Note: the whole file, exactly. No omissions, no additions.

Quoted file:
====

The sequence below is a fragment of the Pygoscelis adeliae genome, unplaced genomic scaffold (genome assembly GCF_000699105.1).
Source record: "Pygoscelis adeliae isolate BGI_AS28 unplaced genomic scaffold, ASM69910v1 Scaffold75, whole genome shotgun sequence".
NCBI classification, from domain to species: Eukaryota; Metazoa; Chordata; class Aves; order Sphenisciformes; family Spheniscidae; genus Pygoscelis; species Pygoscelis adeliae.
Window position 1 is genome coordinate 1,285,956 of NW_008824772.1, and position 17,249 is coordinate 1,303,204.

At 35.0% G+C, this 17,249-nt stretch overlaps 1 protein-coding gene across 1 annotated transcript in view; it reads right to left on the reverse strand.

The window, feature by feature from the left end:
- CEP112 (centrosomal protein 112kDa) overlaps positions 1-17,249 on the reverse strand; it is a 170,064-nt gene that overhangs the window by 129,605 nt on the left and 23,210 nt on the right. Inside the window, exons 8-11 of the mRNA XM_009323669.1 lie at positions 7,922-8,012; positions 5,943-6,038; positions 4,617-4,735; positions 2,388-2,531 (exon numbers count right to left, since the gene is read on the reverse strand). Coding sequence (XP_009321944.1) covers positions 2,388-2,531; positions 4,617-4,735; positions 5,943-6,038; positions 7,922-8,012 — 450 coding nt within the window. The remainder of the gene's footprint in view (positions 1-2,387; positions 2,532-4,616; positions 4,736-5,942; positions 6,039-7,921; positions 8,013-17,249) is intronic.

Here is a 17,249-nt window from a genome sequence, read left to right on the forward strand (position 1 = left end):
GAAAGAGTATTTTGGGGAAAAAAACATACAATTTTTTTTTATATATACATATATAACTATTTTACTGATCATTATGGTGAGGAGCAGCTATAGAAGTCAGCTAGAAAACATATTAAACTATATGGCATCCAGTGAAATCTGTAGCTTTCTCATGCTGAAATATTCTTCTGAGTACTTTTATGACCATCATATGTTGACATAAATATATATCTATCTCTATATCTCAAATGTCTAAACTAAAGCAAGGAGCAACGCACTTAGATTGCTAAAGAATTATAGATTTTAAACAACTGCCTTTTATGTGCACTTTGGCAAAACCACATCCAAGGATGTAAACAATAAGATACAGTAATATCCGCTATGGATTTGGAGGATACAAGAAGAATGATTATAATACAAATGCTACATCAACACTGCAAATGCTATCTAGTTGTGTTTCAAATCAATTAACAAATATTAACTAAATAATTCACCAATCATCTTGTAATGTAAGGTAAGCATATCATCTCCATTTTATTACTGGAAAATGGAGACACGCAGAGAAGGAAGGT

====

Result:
The sequence below is a fragment of the Pygoscelis adeliae genome, unplaced genomic scaffold (genome assembly GCF_000699105.1).
Source record: "Pygoscelis adeliae isolate BGI_AS28 unplaced genomic scaffold, ASM69910v1 Scaffold75, whole genome shotgun sequence".
NCBI classification, from domain to species: Eukaryota; Metazoa; Chordata; class Aves; order Sphenisciformes; family Spheniscidae; genus Pygoscelis; species Pygoscelis adeliae.
Window position 1 is genome coordinate 1,285,956 of NW_008824772.1, and position 17,249 is coordinate 1,303,204.

At 35.0% G+C, this 17,249-nt stretch overlaps 1 protein-coding gene across 1 annotated transcript in view; it reads right to left on the reverse strand.

The window, feature by feature from the left end:
- CEP112 (centrosomal protein 112kDa) overlaps positions 1-17,249 on the reverse strand; it is a 170,064-nt gene that overhangs the window by 129,605 nt on the left and 23,210 nt on the right. Inside the window, exons 8-11 of the mRNA XM_009323669.1 lie at positions 7,922-8,012; positions 5,943-6,038; positions 4,617-4,735; positions 2,388-2,531 (exon numbers count right to left, since the gene is read on the reverse strand). Coding sequence (XP_009321944.1) covers positions 2,388-2,531; positions 4,617-4,735; positions 5,943-6,038; positions 7,922-8,012 — 450 coding nt within the window. The remainder of the gene's footprint in view (positions 1-2,387; positions 2,532-4,616; positions 4,736-5,942; positions 6,039-7,921; positions 8,013-17,249) is intronic.

Here is a 17,249-nt window from a genome sequence, read left to right on the forward strand (position 1 = left end):
GAAAGAGTATTTTGGGGAAAAAAACATACAATTTTTTTTTATATATACATATATAACTATTTTACTGATCATTATGGTGAGGAGCAGCTATAGAAGTCAGCTAGAAAACATATTAAACTATATGGCATCCAGTGAAATCTGTAGCTTTCTCATGCTGAAATATTCTTCTGAGTACTTTTATGACCATCATATGTTGACATAAATATATATCTATCTCTATATCTCAAATGTCTAAACTAAAGCAAGGAGCAACGCACTTAGATTGCTAAAGAATTATAGATTTTAAACAACTGCCTTTTATGTGCACTTTGGCAAAACCACATCCAAGGATGTAAACAATAAGATACAGTAATATCCGCTATGGATTTGGAGGATACAAGAAGAATGATTATAATACAAATGCTACATCAACACTGCAAATGCTATCTAGTTGTGTTTCAAATCAATTAACAAATATTAACTAAATAATTCACCAATCATCTTGTAATGTAAGGTAAGCATATCATCTCCATTTTATTACTGGAAAATGGAGACACGCAGAGAAGGAAGGT